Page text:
The substance of the demand is not the subject of the controversy. Rather, it is the principle of adopting a demand, and the process for doing so, that have opened a rift between "purists", who favour consensus-building, and those now arguing for majority rule on some decisions.
Kenneth Lipp, an activist who has been with Occupy Wall Street since day one, accuses those in the working group set up to develop the demand of bypassing the system set up to give everyone a voice.
The group has proposed that issues discussed in the general assembly are taken up if two-thirds agree, rather than a consensus. "What they are talking about in the demands group is circumventing the consensus process that has been built up," said Lipp. "We strongly disagree with that. We strongly disagree with any demands being made. If they are going to be done, then they have to be reached by consensus."
He is among several protesters who disagree with the methods used by the demands group.
An anonymous message, posted on the website Pastebin above email exchanges between individuals in the demands group, accuses them of ignoring "serious moral objections" of others in the group to put forward their views. The message states: "This email is from a group attempting to circumvent the system we have created at Occupy Wall Street."
Other issues have emerged that have divided activists in the movement. A suggestion, for instance, that the Occupy Wall Street wall be used to sell advertising to fund the movement and that the "war-chest" or donations be used to fund an office with six full-time campaigners have horrified some protesters.
"There are bigger and bigger schisms. Not at the general assembly, but around," said Lipp. "I hate to say I'm a purist, but I don't want Obama's endorsement, I don't want his word. Some people wanted to sell ads on the Occupy Wall Street wall. They wanted to use the war chest to fund an apartment for six full-time activists."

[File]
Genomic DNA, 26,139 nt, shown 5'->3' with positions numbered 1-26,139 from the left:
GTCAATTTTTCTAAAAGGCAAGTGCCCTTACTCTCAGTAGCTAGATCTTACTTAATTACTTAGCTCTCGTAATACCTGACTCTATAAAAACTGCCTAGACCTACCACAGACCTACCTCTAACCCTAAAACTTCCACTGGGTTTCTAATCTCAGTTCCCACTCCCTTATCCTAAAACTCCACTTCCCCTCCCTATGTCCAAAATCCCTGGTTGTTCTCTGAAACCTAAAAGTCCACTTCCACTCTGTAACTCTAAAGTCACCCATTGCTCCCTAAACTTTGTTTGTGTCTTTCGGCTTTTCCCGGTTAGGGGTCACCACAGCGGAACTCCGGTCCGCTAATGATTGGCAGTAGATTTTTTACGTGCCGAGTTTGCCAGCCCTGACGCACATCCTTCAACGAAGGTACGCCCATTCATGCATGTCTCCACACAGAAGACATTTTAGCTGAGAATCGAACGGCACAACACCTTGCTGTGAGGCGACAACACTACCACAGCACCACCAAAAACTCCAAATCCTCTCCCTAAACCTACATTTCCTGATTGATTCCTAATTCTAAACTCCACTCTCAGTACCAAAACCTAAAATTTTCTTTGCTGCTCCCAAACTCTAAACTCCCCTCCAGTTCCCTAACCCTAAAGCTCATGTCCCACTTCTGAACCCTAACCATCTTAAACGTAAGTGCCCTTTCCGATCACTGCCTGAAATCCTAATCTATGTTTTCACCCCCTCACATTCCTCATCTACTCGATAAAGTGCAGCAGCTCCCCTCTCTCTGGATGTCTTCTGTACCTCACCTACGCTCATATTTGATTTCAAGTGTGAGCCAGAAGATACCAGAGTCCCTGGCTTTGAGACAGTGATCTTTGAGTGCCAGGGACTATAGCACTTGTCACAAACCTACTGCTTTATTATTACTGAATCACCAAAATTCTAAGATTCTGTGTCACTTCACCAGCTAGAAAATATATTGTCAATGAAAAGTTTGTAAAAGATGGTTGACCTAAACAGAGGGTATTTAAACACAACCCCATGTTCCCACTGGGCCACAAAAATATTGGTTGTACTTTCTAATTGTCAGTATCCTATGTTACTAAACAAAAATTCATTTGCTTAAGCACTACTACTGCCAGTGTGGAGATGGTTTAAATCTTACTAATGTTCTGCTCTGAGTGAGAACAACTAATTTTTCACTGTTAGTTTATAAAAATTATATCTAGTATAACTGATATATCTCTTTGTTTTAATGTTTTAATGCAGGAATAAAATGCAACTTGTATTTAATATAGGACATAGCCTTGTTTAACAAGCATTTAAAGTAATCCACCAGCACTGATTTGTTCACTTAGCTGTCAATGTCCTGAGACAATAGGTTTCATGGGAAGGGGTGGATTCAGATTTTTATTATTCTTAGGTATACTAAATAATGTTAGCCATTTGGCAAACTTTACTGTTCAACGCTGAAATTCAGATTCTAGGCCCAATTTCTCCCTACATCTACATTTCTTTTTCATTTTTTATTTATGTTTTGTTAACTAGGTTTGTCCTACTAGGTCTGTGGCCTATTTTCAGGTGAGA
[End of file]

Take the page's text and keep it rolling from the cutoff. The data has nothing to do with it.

One of the members of the demands working group, identified as Shawn Redden, writes: "Our first struggle is a struggle against those in the movement who have no understanding of history and think demands are a bad idea."
It continues: "Let 'them' oppose the people's demands. Let Ketchup Soros and the others join up with the 0.1% in opposing our demands and we'll see how long they'll be able to strangle the GA."
Han Shan, a media spokesman from OWS, said: "I understand why people would want demands. It's just a personal opinion, but I think it is a strategic error. I might agree with every one of their demands but it is a separate issue."
"We've been here for a month. Because of that, we have lost a certain amount of patience. We have to start the hard work of movement-building. We haven't begun the process of working with the people who feel that this movement has given voice to their outrage about economic injustice. This has been a flashpoint. But we don't have a real economic justice movement that can get real change. We need to do the work of movement building first."
However, Jay Arena, a member of the Demands Working Group, shrugged off the disagreement in the OWS camp. He said: "It's one email, there's no big uproar. This is an open movement. Is everybody on board? No, but that's what debate is all about."
"I'm a Katrina survivor. We've been clamouring for this. A mass public works government employment, like they had in the 1930s. The group has agreed to this. We democratically voted for it. This is the one demand we could get behind."
"We are inspired by the uprisings in the Middle East. They had one demand: that the regime must go. Not everybody is behind them but that's what debate is."